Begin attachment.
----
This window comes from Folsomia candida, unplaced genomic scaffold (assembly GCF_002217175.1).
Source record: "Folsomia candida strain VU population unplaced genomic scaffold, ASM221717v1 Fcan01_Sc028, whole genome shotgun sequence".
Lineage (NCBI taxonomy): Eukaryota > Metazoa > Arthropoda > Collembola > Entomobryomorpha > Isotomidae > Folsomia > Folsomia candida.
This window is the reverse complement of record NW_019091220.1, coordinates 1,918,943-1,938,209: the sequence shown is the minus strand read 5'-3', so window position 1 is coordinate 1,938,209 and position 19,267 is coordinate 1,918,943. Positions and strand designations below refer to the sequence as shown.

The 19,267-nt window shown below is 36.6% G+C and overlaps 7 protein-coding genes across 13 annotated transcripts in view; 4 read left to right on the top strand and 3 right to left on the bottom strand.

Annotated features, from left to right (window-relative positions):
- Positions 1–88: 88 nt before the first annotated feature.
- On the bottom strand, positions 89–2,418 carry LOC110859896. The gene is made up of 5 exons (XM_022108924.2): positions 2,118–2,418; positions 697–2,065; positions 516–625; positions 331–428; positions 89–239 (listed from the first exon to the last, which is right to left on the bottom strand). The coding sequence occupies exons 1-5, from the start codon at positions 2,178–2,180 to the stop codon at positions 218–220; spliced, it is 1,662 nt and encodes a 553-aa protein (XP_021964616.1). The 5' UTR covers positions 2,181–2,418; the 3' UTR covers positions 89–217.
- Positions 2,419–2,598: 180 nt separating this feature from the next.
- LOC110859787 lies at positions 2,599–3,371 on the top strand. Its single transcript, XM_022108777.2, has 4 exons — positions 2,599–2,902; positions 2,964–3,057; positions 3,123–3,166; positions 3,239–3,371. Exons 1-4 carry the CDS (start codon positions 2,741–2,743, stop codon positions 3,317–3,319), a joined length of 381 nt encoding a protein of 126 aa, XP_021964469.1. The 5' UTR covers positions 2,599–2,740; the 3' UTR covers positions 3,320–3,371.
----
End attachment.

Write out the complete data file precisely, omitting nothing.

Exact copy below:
This window comes from Folsomia candida, unplaced genomic scaffold (assembly GCF_002217175.1).
Source record: "Folsomia candida strain VU population unplaced genomic scaffold, ASM221717v1 Fcan01_Sc028, whole genome shotgun sequence".
Lineage (NCBI taxonomy): Eukaryota > Metazoa > Arthropoda > Collembola > Entomobryomorpha > Isotomidae > Folsomia > Folsomia candida.
This window is the reverse complement of record NW_019091220.1, coordinates 1,918,943-1,938,209: the sequence shown is the minus strand read 5'-3', so window position 1 is coordinate 1,938,209 and position 19,267 is coordinate 1,918,943. Positions and strand designations below refer to the sequence as shown.

The 19,267-nt window shown below is 36.6% G+C and overlaps 7 protein-coding genes across 13 annotated transcripts in view; 4 read left to right on the top strand and 3 right to left on the bottom strand.

Annotated features, from left to right (window-relative positions):
- Positions 1–88: 88 nt before the first annotated feature.
- On the bottom strand, positions 89–2,418 carry LOC110859896. The gene is made up of 5 exons (XM_022108924.2): positions 2,118–2,418; positions 697–2,065; positions 516–625; positions 331–428; positions 89–239 (listed from the first exon to the last, which is right to left on the bottom strand). The coding sequence occupies exons 1-5, from the start codon at positions 2,178–2,180 to the stop codon at positions 218–220; spliced, it is 1,662 nt and encodes a 553-aa protein (XP_021964616.1). The 5' UTR covers positions 2,181–2,418; the 3' UTR covers positions 89–217.
- Positions 2,419–2,598: 180 nt separating this feature from the next.
- LOC110859787 lies at positions 2,599–3,371 on the top strand. Its single transcript, XM_022108777.2, has 4 exons — positions 2,599–2,902; positions 2,964–3,057; positions 3,123–3,166; positions 3,239–3,371. Exons 1-4 carry the CDS (start codon positions 2,741–2,743, stop codon positions 3,317–3,319), a joined length of 381 nt encoding a protein of 126 aa, XP_021964469.1. The 5' UTR covers positions 2,599–2,740; the 3' UTR covers positions 3,320–3,371.